One of my favorite parts of my internship with Sustainable America this summer was that I was encouraged to explore new opportunities and ideas I was interested in. While I was researching the green roofing trend, I stumbled upon a rooftop farm in New York City called Brooklyn Grange, signed up for a tour, and blogged about it.
Learning about Brooklyn Grange’s thriving business and the environmental, social, and economic benefits generated by urban farms inspired me to visit some restaurants that are growing their own food in the city. Here are a few interesting eateries I found:
The first restaurant I visited was chef Tom Colicchio’s Riverpark in Kips Bay, which operates a milk crate farm (pictured at top) outside their restaurant overlooking the East River. The restaurant started the farm in 2011 at a stalled construction site across the street. Their ingenuity in planting everything in milk crates came in handy when building resumed and they were able to simply pick up the farm and move it to a plaza outside their front doors. Now a community asset, the farm hosts free tours, school visits and weekend planting workshops. It also allows the chefs to grow any unconventional type of vegetable or herb they want. When I visited, they were growing 11 types of basil, six kinds of tomatoes, and a flowering vegetable called ice plant that I’d never seen before. They also compost 90 percent of their produce waste right on site in a forced-air compost system.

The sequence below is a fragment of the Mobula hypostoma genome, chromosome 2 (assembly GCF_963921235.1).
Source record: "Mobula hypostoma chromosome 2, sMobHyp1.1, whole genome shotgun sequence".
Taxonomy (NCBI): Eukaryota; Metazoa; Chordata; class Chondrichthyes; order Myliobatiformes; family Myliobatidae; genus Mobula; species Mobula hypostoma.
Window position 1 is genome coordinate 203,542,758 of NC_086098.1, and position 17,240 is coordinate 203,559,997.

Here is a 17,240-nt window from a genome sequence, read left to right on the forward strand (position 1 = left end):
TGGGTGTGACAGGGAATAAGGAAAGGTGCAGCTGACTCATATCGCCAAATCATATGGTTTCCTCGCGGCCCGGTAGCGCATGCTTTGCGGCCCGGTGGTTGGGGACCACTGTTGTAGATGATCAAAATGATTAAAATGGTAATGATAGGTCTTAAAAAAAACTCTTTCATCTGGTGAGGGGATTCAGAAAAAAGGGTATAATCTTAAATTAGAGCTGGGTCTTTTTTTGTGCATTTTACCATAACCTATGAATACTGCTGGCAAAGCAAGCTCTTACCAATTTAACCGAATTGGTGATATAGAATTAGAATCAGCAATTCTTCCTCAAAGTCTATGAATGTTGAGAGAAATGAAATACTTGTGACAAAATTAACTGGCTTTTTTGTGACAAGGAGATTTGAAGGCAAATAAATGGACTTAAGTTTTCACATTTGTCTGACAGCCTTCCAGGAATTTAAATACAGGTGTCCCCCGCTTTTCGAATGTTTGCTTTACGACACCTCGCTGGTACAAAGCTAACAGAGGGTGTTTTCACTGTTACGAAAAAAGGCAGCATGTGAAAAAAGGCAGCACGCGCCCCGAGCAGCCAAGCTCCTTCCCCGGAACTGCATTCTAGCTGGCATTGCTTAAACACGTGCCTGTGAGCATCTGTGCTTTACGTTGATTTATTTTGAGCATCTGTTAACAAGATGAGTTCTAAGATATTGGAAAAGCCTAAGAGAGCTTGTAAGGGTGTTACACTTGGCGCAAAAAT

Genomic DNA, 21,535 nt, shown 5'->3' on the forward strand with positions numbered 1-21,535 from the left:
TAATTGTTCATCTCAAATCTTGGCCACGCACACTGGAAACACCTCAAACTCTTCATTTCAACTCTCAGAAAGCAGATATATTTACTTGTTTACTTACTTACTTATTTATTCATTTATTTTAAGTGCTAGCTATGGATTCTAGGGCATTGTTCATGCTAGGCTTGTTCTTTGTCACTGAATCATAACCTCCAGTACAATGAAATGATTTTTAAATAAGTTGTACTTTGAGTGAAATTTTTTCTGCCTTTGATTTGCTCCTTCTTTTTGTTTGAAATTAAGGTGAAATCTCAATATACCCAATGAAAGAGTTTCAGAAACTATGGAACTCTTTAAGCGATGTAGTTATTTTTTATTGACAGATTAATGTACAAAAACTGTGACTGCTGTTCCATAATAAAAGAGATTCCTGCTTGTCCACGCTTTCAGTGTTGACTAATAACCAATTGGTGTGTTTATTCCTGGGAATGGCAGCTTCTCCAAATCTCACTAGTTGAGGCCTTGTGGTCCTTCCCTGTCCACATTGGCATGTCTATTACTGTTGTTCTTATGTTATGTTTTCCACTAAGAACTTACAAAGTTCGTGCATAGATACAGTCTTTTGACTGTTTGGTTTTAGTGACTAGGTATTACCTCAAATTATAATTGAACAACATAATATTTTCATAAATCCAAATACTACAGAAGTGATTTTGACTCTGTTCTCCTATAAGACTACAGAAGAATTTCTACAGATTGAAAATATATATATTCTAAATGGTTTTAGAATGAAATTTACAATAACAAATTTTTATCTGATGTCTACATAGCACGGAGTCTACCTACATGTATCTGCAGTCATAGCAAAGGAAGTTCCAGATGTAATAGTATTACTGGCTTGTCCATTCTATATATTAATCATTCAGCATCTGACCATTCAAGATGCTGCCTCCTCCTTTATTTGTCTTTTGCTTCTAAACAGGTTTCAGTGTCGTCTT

Bell, Book & Candle
Bell, Book & Candle in the West Village has elected for a more alternative method of farming by installing 60 aeroponics systems on their rooftop to grow many different kinds of vegetables and herbs. Seeing the soil-free technology successfully at work in such an urban environment paints a picture of what the future of restaurants could look like. The chefs at BB&C grow 60 percent of their produce needs on the rooftop — squash, tomatoes, basil, bibb lettuce, and much more.
Also in the West Village, Rosemary’s is another urban restaurant that chose to utilize roof space to grow fresh vegetables and herbs – this time with a soil garden. The Italian restaurant’s garden is easily accessible to customers and allows diners to see the very row their greens were grown. You can even keep tabs on what’s growing with Rosemary’s rooftop webcam.
I loved having the opportunity to witness firsthand some progressive restaurateurs who that are taking it upon themselves to delight diners and cut their harmful environmental impact by growing produce themselves. It even inspired me to start growing my own plants back home. I’m starting small for now but I hope to start grow more herbs and veggies someday soon!